A Blog by the Editor of The Middle East Journal

Putting Middle Eastern Events in Cultural and Historical Context

Wednesday, May 22, 2013

Anticlimax: Kidnapped Egyptian Troops Freed

Nearly a week after seven Egyptian security forces were kidnapped in Sinai (one soldier, four State Security, two Port Security), followed by days of confusion and uncerta8nty, growing speculation about growing tensions between Morsi and the Army, stepped up warnings that the Army was about to move and would not negotiate, at least one accidental firing on a bedouin funeral, the whole drama ended anticlimactically today with the peaceful release of the seven captives. Ahram Online's account is, well, obscure:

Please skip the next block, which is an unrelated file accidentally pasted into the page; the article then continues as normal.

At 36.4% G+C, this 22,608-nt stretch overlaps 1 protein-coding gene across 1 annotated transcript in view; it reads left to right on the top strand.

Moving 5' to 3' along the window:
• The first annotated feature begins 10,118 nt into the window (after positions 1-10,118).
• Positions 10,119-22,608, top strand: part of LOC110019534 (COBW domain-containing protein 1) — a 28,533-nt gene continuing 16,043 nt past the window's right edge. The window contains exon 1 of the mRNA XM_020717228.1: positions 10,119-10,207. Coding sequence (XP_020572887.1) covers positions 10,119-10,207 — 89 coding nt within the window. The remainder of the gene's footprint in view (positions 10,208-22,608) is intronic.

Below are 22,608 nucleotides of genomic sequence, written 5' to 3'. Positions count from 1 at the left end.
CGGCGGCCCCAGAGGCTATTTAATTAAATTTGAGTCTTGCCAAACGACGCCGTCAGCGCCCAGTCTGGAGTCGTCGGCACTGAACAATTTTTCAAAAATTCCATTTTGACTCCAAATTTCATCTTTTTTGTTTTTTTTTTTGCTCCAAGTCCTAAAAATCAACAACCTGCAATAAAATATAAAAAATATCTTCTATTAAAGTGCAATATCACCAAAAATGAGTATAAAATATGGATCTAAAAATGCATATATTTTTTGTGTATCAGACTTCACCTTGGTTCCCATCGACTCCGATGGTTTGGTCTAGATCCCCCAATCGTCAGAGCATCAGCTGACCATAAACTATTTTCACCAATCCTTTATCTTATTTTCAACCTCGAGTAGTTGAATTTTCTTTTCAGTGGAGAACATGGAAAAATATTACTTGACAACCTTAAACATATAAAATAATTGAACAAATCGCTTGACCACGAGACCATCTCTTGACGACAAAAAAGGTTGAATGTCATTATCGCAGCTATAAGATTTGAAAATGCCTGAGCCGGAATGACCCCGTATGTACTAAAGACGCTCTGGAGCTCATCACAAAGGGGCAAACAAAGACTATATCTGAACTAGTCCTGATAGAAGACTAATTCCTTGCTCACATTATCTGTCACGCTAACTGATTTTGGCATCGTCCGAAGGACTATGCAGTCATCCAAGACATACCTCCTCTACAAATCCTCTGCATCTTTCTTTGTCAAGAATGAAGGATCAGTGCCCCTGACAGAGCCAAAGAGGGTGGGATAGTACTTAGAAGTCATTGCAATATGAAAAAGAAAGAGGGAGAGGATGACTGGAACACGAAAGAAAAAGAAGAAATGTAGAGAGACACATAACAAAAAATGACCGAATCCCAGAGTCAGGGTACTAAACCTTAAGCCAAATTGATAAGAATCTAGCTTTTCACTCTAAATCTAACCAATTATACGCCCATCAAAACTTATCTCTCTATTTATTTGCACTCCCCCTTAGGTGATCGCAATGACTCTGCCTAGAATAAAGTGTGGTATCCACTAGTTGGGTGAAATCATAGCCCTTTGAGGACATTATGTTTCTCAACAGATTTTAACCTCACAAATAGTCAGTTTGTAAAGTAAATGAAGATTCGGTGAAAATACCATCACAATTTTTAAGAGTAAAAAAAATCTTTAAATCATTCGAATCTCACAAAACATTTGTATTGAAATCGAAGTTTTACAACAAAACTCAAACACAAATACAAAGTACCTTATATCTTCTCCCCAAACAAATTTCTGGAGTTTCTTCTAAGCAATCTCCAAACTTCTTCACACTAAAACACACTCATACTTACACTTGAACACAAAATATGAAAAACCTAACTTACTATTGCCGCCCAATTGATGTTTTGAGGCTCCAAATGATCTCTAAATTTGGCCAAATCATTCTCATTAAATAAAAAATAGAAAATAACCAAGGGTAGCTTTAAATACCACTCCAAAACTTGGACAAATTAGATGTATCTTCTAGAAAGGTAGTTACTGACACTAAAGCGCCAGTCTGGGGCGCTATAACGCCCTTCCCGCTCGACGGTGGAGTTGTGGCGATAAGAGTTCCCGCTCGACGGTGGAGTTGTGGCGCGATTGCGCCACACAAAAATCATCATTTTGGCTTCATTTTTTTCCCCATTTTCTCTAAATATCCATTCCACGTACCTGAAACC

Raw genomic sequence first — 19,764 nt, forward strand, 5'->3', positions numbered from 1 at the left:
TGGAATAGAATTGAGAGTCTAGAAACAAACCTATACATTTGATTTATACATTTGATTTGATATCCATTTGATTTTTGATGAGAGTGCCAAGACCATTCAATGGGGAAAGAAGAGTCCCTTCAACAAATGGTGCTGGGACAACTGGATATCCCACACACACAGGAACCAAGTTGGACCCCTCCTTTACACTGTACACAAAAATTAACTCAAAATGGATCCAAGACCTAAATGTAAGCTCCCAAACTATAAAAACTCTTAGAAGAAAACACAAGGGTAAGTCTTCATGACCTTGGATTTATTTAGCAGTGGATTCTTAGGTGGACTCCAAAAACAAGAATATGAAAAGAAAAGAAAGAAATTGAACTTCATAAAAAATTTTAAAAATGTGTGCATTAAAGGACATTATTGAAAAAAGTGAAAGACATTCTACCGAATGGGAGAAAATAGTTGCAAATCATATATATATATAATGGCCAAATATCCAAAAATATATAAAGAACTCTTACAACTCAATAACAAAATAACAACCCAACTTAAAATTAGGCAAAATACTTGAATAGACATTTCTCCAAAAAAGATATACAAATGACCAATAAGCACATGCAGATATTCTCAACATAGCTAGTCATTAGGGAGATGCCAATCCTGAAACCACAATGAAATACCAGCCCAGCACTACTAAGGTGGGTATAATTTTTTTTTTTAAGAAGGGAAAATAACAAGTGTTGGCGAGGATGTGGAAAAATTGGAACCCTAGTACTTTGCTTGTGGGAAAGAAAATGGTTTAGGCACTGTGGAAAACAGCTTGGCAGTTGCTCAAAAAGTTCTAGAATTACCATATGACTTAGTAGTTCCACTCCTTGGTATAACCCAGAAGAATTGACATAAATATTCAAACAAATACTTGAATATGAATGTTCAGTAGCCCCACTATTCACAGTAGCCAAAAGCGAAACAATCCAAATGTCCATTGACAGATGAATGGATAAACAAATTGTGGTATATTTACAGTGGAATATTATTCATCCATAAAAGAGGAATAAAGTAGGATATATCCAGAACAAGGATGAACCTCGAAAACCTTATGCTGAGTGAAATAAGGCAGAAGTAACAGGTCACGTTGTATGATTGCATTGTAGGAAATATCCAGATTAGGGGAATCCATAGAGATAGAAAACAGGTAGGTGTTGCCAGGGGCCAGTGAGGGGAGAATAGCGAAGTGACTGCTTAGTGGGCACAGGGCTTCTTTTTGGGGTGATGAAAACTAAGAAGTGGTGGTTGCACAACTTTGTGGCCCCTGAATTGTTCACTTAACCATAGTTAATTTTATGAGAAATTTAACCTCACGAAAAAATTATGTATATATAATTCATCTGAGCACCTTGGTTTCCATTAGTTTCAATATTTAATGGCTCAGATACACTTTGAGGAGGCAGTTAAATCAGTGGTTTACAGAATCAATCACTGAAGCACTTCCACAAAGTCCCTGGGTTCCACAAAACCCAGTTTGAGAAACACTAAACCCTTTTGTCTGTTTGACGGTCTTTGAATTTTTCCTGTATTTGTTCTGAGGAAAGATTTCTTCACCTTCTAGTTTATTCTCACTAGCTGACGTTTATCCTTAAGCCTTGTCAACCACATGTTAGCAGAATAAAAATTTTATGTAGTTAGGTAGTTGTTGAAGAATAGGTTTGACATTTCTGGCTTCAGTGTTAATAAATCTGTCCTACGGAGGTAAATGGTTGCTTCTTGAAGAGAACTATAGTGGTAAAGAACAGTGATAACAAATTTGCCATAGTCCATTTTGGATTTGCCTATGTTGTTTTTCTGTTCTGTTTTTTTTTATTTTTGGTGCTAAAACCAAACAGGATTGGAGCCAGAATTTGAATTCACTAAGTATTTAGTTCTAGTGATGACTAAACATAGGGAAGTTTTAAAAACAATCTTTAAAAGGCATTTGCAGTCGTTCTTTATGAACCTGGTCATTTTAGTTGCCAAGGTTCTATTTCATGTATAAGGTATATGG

The details of the hostages' release have not been officially confirmed. A senior military source said that the Egyptian army used a diversion strategy to secure the release of the hostages.
"The armed forces executed a diversion strategy by sending out mixed information through news agencies," the source told Al-Ahram Arabic news website.
"They (tribal leaders) were also the ones who persuaded the kidnappers to release the soldiers in the desert."
According to military spokesperson Colonel Ali, military intelligence officials played a key role in the operation to free the soldiers, who were abducted in North Sinai's capital, Al-Arish.
Whatever that means. I suspect the key line is the one about the tribal elders. This sidebar story suggests that this was more of a retaliation by local tribes than a planned terror operation; as usual, President Morsi is making promises to develop the Sinai and improve life there.

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